Fifty years ago this autumn, Idries Shah published The Sufis, with an introduction by Robert Graves. The Washington Post declared it “a seminal book of the century”, while writers such as Doris Lessing, JD Salinger and Geoffrey Grigson were all drawn to it. Ted Hughes described it as “astonishing”. “The Sufis must be the biggest society of sensible men on Earth,” he wrote.
Now, the Idries Shah Foundation is bringing out new editions in English and commissioning translations of his work into Persian, Arabic and Urdu – the very cultures where much of his material originated.
So what is Sufism? Though dictionaries usually define it as the mystical current in Islam, Sufis themselves will tell you that it is an ancient organisation that has embraced free thinkers and people concerned with human development from many cultures throughout history. People from all walks of life – including poets, scientists and politicians – have been Sufis.
Classical Sufis in the Islamic world include Rumi, Omar Khayyam, Fariduddin Attar – whose stories were later used by Chaucer – and the Spaniard Avërroes, the “great commentator” on Aristotle. And many of their ideas passed to Europe through contacts between the Islamic and Christian worlds in the crusader states, Norman Sicily and the Iberian peninsula. From the outset, Sufism has been concerned with building bridges, not least between communities whose contact can be of mutual benefit. In the west, people as diverse as Dag Hammarskjöld, St Francis of Assisi, Sir Richard Burton, Cervantes and Winston Churchill have all been influenced by Sufism.
Though there had been previous studies of Sufism in western languages, they had taken a largely academic approach. Shah, who died in 1996, broke new ground by explaining it in a more accessible way, often employing psychological terminology to do so. He went on to write more than 30 books on Sufism, selling over 15m copies in more than three dozen languages. Many are compilations of tales and jokes – “teaching stories” – that Sufis often employ to help people to think more clearly about things.His work was less about passing on facts, he would say, than imparting a skill. “One is immediately forced to use one’s mind in a new way,” Lessing said after reading The Sufis.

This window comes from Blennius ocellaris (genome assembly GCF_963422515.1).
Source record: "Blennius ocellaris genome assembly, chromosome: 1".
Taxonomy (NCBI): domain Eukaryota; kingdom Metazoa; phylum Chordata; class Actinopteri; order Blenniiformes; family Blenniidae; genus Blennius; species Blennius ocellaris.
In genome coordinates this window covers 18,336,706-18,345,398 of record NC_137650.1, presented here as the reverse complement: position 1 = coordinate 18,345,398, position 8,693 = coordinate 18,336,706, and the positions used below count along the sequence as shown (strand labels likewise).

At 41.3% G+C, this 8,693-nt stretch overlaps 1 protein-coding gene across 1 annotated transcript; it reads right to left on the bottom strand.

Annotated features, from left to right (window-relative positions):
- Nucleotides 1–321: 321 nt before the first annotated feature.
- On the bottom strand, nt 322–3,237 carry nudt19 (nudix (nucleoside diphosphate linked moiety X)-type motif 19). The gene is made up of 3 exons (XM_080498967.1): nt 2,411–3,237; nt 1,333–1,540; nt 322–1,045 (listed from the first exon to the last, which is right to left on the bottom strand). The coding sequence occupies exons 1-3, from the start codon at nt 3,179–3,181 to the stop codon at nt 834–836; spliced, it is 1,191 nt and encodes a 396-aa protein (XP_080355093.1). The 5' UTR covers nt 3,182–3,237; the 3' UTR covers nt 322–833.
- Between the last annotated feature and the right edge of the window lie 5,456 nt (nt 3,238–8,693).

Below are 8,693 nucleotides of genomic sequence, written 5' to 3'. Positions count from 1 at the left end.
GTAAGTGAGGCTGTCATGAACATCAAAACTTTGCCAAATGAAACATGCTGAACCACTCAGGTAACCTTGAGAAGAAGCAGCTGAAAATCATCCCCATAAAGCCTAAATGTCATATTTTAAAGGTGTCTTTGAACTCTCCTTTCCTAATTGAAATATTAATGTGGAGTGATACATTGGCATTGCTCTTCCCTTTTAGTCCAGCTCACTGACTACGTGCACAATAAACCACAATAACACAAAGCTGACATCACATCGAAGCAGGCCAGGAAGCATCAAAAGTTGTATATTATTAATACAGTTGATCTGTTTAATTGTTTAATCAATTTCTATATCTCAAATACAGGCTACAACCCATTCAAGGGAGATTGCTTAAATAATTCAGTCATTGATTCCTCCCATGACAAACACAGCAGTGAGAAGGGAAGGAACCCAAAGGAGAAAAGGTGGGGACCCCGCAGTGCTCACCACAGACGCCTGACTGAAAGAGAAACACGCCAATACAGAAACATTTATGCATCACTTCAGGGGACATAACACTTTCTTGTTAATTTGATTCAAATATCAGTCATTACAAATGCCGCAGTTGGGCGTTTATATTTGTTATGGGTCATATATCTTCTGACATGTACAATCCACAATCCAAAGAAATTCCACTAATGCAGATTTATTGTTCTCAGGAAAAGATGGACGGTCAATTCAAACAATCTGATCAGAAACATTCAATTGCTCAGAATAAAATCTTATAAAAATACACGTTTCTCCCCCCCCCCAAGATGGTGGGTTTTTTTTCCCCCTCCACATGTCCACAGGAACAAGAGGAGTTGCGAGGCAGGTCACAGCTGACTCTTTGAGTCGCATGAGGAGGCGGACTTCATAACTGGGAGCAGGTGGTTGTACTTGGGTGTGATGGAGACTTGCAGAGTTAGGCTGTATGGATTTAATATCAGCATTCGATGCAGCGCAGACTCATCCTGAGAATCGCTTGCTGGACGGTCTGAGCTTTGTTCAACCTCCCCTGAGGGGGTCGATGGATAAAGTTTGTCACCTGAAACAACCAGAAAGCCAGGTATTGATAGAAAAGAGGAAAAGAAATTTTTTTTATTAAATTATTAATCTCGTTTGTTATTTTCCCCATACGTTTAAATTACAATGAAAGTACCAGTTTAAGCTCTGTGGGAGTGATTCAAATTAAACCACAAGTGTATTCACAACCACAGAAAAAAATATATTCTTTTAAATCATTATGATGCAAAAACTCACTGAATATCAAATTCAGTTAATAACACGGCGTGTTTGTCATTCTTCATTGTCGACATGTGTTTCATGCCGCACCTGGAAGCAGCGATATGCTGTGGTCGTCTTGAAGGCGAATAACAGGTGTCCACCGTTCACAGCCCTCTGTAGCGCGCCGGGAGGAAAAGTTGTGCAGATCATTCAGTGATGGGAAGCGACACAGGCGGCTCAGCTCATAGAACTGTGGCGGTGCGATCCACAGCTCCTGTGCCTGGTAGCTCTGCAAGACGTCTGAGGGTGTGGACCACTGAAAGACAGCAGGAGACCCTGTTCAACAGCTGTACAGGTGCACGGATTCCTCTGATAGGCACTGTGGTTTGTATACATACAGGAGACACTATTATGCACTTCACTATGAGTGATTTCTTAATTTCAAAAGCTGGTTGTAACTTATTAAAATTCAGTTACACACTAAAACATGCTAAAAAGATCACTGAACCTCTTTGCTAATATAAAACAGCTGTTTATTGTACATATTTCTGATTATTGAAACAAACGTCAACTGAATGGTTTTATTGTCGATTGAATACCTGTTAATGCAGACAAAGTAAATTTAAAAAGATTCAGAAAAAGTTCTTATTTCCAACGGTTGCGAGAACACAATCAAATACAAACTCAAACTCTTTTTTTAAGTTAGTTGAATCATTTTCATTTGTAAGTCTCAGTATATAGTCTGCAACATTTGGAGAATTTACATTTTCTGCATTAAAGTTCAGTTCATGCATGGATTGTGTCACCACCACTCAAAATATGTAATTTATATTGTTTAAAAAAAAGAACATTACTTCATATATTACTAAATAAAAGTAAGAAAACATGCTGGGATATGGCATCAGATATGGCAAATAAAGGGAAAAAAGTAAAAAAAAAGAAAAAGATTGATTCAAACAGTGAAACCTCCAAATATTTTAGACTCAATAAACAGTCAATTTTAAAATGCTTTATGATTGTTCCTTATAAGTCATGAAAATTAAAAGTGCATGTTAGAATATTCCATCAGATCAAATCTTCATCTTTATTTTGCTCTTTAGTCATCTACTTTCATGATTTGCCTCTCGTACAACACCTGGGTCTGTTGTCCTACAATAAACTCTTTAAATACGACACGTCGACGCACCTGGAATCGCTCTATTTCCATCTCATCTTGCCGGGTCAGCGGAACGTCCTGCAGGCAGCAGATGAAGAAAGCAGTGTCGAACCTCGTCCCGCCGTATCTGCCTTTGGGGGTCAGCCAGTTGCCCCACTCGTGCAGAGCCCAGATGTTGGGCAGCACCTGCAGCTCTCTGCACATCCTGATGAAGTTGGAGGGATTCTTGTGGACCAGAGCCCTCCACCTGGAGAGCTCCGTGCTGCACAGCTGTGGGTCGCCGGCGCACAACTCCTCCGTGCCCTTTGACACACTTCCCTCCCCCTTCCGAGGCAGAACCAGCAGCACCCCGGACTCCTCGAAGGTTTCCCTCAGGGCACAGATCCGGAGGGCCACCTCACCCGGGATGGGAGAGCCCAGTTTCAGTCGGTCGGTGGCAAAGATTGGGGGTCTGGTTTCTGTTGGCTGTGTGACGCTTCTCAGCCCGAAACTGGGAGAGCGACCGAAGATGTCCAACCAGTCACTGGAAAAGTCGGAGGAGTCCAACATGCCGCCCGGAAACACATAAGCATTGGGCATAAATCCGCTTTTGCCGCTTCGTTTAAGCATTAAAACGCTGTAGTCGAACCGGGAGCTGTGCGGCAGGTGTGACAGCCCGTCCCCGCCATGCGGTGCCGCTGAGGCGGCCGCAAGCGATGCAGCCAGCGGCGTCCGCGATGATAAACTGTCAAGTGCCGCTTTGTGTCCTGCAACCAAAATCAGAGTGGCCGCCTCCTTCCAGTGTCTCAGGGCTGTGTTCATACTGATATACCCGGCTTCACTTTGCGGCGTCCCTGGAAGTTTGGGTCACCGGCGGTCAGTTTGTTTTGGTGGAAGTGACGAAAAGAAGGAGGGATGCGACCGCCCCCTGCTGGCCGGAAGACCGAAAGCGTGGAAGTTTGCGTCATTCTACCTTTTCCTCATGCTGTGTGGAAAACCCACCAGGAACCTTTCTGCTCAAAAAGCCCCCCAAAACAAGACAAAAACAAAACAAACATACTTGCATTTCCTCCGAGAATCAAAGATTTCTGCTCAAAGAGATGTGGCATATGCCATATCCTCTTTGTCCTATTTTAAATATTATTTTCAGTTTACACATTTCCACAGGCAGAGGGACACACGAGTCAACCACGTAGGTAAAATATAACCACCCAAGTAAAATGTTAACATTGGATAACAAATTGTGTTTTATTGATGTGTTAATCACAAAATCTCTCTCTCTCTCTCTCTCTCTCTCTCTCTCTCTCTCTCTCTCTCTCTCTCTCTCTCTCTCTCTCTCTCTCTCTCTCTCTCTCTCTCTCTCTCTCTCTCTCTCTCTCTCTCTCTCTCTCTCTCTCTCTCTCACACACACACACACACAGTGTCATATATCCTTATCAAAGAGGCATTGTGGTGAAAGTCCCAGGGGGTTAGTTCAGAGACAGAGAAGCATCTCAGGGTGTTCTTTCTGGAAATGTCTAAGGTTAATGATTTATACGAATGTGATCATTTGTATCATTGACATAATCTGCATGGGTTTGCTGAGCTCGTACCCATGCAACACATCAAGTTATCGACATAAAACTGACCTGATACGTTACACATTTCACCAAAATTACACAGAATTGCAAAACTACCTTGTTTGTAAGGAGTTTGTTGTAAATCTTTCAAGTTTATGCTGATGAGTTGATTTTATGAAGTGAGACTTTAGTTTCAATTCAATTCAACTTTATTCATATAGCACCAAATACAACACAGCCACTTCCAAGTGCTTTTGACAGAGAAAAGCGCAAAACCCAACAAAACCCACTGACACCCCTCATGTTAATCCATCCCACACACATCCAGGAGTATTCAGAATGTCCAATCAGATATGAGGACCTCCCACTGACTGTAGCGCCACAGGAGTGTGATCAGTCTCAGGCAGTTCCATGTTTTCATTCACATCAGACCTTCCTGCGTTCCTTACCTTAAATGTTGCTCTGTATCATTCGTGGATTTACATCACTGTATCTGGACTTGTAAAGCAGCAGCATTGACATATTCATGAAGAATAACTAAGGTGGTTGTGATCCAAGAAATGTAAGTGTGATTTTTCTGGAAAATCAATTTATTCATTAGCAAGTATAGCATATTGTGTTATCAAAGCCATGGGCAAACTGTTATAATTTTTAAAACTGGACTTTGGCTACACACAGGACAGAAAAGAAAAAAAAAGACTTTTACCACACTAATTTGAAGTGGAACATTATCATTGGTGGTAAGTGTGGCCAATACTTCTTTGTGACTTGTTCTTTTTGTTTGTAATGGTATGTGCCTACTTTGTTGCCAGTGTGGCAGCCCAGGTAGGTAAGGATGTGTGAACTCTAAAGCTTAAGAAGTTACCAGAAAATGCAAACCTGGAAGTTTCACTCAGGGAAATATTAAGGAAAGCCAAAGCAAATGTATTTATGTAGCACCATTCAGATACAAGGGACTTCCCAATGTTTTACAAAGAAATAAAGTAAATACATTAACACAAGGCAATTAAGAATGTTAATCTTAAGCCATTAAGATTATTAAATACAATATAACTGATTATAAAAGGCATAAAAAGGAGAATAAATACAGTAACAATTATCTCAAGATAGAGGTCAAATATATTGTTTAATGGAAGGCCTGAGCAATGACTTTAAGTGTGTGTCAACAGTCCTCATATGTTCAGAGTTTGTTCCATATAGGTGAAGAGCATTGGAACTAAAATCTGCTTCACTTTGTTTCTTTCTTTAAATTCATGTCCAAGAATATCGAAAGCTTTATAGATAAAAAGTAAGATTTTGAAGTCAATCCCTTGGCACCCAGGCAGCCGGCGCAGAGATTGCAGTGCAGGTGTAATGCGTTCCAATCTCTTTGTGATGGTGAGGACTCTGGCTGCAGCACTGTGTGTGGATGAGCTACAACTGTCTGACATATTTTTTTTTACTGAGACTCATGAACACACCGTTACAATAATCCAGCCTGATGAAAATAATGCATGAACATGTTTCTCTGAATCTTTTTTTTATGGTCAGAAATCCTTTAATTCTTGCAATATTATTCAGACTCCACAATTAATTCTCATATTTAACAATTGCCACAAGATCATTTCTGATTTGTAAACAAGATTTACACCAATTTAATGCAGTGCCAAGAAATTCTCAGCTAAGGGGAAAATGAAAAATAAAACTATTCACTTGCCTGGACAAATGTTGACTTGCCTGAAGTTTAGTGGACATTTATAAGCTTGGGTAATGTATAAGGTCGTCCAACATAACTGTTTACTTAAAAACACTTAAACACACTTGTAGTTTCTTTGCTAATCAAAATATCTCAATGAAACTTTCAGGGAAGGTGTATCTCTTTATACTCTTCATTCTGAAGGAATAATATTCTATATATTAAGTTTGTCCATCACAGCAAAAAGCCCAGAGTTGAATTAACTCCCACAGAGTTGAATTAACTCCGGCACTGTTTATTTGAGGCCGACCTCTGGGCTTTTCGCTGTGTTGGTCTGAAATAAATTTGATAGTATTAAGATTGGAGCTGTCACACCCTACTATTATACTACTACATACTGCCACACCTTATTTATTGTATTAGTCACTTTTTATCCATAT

Half a century on, the foundation’s mission to promote Shah’s ideas in the Middle East fits with the ancient Sufi concern of passing knowledge between different cultures, particularly at times of greatest need. To a certain degree, the classics – what Shah drew on to bring Sufism to the west – are being overlooked by younger generations.
There could not be a more important time for Sufi ideas to be reintroduced. With its concentration, among other things, on awareness and psychological balance – “mindfulness”, if you like – Sufism is a natural antidote to fanaticism. And while Sufis have at times been persecuted within Islam (Al-Hallaj was publicly executed in 922 for his mystical statements) it is, on the whole, respected as part of Islamic culture.
The west, too, needs to become aware once more of this “other face” of Islam. Those who would espouse a black-and‑ white view of the world might do well to read some of the jokes centred around the Mulla Nasrudin, the wise fool of the Sufis, translated and retold by Shah. When a king insisted that his subjects tell the truth on pain of death, the Mulla was at the front of the queue the following morning to get inside the city gates. There, the captain of the guard, standing in front of a gallows, asked him a question, to which he had to give the true answer – or be hanged.
“Where are you going?” he asked Nasrudin.
“I am going,” said the Mulla, “to be hanged on those gallows.”
“I don’t believe you.”
“Very well, then. If I have told a lie, hang me!”
“But that would make it the truth,” spluttered the captain
“That’s right,” said Nasrudin. “Your truth.”
Sufism does not claim to present the panaceas or comforting worldviews that so many ideologies, religious or political, peddle. Yet the complex and moderate thinking it does provide may be precisely what is needed right now.
“In one aspect of his life,” Lessing wrote of Shah after he died, “he was a bridge between cultures … at home in the east and the west … Not the least of his contributions to our culture has been to let us hear in this time of the wild Muslim extremism, the voice of moderate and liberal Islam.”
Despite having a powerful influence on many people, Shah refused to be a guru. “Do not look at my outward shape,” he would say, repeating Rumi’s phrase, “but take what is in my hand.”